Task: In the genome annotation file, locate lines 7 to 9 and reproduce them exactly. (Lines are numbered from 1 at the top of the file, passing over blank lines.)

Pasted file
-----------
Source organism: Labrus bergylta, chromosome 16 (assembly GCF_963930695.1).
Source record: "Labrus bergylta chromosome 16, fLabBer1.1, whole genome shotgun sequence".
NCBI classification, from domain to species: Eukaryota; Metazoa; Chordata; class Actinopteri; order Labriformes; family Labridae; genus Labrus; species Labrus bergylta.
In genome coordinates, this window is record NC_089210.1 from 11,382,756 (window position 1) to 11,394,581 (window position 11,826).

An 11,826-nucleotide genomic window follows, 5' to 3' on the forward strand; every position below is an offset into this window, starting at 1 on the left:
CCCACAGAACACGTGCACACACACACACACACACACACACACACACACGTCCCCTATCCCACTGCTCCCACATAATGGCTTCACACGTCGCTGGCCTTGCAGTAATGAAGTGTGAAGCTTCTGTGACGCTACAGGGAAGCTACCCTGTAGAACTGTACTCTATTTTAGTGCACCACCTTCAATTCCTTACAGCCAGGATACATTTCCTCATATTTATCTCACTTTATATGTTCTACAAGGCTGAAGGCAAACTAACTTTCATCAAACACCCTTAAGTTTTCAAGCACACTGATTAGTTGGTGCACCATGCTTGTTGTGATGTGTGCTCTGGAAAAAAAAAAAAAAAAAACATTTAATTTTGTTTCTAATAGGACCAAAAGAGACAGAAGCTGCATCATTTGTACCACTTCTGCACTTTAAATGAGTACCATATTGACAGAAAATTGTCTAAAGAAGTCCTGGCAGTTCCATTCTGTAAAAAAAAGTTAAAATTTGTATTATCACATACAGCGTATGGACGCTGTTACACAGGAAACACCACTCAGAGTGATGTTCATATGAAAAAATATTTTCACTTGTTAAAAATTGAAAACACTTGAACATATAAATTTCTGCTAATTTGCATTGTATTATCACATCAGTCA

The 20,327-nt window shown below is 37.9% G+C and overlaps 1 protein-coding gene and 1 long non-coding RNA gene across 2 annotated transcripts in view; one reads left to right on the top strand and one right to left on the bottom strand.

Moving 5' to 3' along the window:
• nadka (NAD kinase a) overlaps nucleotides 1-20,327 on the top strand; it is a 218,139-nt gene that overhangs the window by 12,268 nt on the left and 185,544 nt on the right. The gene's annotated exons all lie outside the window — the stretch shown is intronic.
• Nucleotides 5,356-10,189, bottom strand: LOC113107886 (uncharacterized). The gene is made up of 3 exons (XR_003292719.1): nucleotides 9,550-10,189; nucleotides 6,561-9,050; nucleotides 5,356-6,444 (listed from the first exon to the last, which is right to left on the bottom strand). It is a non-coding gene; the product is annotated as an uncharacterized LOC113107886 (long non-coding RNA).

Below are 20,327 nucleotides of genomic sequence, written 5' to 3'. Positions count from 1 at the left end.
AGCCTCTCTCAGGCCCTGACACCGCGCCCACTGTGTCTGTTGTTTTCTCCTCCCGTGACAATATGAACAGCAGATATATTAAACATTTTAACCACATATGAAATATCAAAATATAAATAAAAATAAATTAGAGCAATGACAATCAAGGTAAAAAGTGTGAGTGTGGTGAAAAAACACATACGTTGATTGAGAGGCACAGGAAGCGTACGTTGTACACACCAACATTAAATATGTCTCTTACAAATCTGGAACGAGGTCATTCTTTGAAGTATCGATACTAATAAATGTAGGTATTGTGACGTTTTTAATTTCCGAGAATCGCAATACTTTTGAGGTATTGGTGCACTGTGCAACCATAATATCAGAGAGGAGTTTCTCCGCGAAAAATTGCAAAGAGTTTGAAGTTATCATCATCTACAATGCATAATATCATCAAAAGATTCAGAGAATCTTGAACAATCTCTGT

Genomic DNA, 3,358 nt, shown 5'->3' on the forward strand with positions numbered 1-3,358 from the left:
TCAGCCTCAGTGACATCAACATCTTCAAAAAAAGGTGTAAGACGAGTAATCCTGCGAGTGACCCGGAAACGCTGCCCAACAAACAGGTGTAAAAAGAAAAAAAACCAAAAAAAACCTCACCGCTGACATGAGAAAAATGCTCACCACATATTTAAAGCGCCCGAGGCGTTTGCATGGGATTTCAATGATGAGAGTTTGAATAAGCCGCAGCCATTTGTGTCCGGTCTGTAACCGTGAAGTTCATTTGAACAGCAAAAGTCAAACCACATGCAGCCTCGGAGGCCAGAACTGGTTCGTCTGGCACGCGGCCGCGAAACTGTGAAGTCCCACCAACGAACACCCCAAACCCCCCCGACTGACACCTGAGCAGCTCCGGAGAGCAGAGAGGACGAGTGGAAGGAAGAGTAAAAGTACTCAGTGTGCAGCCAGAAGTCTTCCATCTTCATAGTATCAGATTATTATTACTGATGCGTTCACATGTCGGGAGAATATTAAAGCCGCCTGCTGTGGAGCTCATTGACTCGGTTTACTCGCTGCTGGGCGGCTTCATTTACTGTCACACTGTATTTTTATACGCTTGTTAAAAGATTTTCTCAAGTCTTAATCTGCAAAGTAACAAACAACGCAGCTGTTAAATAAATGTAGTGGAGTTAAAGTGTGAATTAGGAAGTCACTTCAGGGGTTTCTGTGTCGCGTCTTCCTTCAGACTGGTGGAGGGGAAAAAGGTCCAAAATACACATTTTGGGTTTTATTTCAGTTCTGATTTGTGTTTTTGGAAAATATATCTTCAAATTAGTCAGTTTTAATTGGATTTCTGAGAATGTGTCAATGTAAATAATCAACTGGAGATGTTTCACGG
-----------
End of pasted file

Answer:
The 20,327-nt window shown below is 37.9% G+C and overlaps 1 protein-coding gene and 1 long non-coding RNA gene across 2 annotated transcripts in view; one reads left to right on the top strand and one right to left on the bottom strand.

Moving 5' to 3' along the window:
• nadka (NAD kinase a) overlaps nucleotides 1-20,327 on the top strand; it is a 218,139-nt gene that overhangs the window by 12,268 nt on the left and 185,544 nt on the right. The gene's annotated exons all lie outside the window — the stretch shown is intronic.